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A musical Labor Day salute to workers everywhere

In honor of Labor Day and at a time of persistent unemployment in the nation, it’s an appropriate time to pause to celebrate the working life.

In honor of Labor Day and at a time of persistent unemployment in the nation, it’s an appropriate time to pause to celebrate the working life. We’ll salute it musically.

We’ll start with two different songs that share the same title: “The Work Song.” First, here are Herb Alpert and the Tijuana Brass. And then there’s Walt Disney’s “The Work Song,” from the 1950 movie classic “Cinderella.”

Thirteen years earlier, Disney offered another animated ode to work in the groundbreaking “Snow White and the Seven Dwarfs.” Here’s “Whistle While You Work.”

 So, come along on our musical “orientation tour” for a wide-ranging sampler covering the ups and downs of the work world.

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Office life
Here are two upbeat-tempo, downbeat-message songs about the world of office workers: Dolly Parton’s Nine to Five” and the Vogues’ “Five O’Clock World.”

A goldmine of mining songs
In checking out the musical work world, I was surprised to find so many songs about mining — most of them on the melancholy side. I’ll save the only upbeat one for last in the section.

The biggest selling of them is Tennessee Ernie Ford’s “Sixteen Tons,” a 1955 giant that was No. 1 for eight weeks. 

Lee Dorsey sounds really down — very far down — in “Working in the Coal Mine.”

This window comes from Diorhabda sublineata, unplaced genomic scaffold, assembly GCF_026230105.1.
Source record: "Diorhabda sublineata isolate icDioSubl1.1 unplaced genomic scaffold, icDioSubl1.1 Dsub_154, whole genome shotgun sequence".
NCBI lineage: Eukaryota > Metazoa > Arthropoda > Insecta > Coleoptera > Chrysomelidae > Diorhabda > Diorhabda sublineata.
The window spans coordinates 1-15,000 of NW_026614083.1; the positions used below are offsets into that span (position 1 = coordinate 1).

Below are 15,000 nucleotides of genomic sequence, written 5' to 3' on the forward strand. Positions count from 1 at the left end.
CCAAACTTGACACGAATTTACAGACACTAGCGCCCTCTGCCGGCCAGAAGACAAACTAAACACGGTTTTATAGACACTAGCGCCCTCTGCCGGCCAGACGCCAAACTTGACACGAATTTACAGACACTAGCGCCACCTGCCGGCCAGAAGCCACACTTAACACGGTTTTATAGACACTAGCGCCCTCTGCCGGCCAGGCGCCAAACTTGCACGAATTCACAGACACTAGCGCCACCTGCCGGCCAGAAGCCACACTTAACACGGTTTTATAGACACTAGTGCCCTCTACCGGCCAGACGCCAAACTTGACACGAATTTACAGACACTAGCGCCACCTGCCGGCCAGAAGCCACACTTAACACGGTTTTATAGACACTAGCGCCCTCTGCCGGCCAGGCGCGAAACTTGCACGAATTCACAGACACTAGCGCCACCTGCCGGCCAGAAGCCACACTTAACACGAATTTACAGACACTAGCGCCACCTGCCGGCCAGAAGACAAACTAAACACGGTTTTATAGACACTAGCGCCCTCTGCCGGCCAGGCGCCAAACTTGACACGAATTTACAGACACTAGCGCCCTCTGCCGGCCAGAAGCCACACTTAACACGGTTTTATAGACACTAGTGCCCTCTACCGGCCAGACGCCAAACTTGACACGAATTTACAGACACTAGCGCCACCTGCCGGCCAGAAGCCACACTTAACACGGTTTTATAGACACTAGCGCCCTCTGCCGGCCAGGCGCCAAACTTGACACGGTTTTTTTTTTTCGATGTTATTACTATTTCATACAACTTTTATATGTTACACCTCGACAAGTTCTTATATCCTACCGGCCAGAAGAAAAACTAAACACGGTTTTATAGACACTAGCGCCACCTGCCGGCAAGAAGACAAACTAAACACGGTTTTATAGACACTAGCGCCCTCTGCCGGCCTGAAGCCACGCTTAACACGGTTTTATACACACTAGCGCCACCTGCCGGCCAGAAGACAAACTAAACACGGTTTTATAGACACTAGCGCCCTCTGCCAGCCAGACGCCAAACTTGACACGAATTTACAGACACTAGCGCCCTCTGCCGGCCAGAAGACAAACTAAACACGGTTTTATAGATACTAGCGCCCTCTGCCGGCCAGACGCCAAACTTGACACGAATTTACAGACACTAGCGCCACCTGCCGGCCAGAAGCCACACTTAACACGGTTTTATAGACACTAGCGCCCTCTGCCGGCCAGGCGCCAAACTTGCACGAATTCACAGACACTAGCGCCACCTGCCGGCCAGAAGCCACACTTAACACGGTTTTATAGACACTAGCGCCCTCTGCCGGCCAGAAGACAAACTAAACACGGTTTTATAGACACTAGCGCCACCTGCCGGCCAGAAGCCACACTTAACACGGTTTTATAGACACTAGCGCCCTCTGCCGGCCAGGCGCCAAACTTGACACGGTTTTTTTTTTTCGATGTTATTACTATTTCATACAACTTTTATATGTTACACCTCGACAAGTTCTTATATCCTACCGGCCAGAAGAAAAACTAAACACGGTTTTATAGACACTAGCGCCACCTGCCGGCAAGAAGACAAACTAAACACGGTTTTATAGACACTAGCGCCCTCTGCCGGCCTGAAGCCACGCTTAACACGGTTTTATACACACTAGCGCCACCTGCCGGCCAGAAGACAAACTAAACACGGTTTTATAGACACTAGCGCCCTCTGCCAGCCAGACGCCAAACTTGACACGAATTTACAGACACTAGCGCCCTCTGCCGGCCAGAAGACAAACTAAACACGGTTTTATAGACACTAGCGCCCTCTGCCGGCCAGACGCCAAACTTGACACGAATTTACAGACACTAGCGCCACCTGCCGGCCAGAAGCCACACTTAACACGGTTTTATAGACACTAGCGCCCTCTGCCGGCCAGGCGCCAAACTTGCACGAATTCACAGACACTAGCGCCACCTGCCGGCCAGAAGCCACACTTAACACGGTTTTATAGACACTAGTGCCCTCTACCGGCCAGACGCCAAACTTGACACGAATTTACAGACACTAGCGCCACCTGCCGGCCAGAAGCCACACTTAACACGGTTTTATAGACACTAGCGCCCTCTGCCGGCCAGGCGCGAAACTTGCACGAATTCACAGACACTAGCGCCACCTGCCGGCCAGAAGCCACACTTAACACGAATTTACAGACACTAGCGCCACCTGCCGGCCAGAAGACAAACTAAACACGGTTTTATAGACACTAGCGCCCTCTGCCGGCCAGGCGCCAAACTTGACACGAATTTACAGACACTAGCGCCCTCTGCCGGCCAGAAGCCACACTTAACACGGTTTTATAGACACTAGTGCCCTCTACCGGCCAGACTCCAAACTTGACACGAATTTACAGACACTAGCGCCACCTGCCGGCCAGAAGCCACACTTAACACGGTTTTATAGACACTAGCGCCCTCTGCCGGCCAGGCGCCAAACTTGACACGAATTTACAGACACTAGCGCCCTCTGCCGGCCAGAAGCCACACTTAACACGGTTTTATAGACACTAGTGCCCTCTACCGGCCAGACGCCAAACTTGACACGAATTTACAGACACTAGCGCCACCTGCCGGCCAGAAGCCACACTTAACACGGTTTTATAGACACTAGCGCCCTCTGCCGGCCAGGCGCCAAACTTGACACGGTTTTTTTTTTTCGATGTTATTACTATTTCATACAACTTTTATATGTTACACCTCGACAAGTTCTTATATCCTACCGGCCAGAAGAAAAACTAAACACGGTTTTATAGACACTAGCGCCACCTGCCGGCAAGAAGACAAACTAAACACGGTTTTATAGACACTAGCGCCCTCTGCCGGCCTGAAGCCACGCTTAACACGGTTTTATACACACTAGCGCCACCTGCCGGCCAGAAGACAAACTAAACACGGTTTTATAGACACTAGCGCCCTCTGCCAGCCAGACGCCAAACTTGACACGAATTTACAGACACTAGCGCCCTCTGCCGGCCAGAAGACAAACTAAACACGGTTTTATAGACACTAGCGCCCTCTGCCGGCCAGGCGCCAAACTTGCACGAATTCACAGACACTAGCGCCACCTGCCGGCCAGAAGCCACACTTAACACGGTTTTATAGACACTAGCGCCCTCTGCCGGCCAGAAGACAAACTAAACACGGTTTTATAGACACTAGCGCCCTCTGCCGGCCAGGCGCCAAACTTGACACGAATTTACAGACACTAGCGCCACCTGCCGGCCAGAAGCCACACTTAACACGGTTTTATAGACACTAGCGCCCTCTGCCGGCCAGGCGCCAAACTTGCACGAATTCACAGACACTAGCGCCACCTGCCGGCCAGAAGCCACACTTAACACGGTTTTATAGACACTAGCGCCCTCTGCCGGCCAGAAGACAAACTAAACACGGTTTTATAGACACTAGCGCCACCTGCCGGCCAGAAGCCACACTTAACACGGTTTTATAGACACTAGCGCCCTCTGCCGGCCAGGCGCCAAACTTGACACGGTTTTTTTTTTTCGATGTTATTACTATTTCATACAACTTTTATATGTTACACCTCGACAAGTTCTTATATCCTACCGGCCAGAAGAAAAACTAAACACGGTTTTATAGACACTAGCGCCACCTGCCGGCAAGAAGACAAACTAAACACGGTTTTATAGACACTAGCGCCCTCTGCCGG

Jimmy Dean offers a bestselling heroic tale with a sad ending, “Big Bad John.”

The only mining optimists I came across were those Disney dwarves again, with their happy “Heigh Ho” marching song.

So, here’s a small sampling of a wide range of occupations — I chose only one song for each job (with a couple of exceptions at the very end). Check out these job listings (excluding athletics) and feel free to add some more songs about jobs in the Comment selection below.

Physical labor
• The Boss Man: Roy Orbison’s “Workin’ for the Man”

• Agriculture: The Premiers’ “Farmer John”

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• Auto maintenance: Rose Royce’s “Car Wash”

• Carpentry: Boby Darin’s “If I Were a Carpenter”

• Steelworkers: Jimmy Dean’s “Steel Men”

Public servants
• Street maintenance: The Browns’ “The Old Lamplighter”

• Astronaut: Elton John’s “Rocket Man”

• Parking enforcement: The Beatles’ “Lovely Rita, Meter Maid”

• Education: Doris Day’s Teacher’s Pet”

• Espionage: Johnny Rivers’ “Secret Agent Man”

• Law enforcement: Bob Marley’s “I Shot the Sheriff”

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Military service
• The Shirelles’ “Soldier Boy”

• Petula Clark’s “Sailor” (her first No. 1 song in Great Britain)

• Tom Lehrer’s satiric “Send in the Marines”

• George, Johnny and the Pilots’ “Flying Blue Angels,” a 1961 novelty song that reached the Top 5 in the Twin Cities but failed to make Billboard’s Hot 100

• Burlesque: David Rose’s “The Stripper”

• Variety shows: The Marvelettes’ “My Baby Must Be a Magician”

• Circus: Bobby Goldsboro’s “See the Funny Little Clown”

• Author: The Beatles’ “Paperback Writer”

Religious life
• Minister: Dusty Springfield’s “Son of a Preacher Man”

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• Chaplain: The Animals’ “Sky Pilot”

Specialty work
• Railroad work: The Weavers’ “Rock Island Line”

• Mysticism: Bobby Curtola’s “Fortune Teller”

• Contract work: Crispian St. Peters’ “The Pied Piper”

• Medicine: Jackson Browne’s “Doctor My Eyes”

• Truck driver: Wisconsin’s Dave Dudley offered “Six Days on the Road,” another regional hit that made it much bigger here than nationally.

• Rodeo performer: Paul Davis’ poignant “Ride ’em Cowboy”

• Deejay: Charlie Dore’s “Pilot of the Airwaves”  

• Engineering: Pete Seeger’s “I Was Gonna Be an Engineer”

Double duty
We’ll end with two pairs of songs:

• Transportation: The Mills Brothers’ “Cab Driver”  and Harry Chapin’s “Taxi”

• Involuntary work: Again, two different songs with the same name: Sam Cooke’s “Chain Gang” and Bobby Scott’s “Chain Gang.”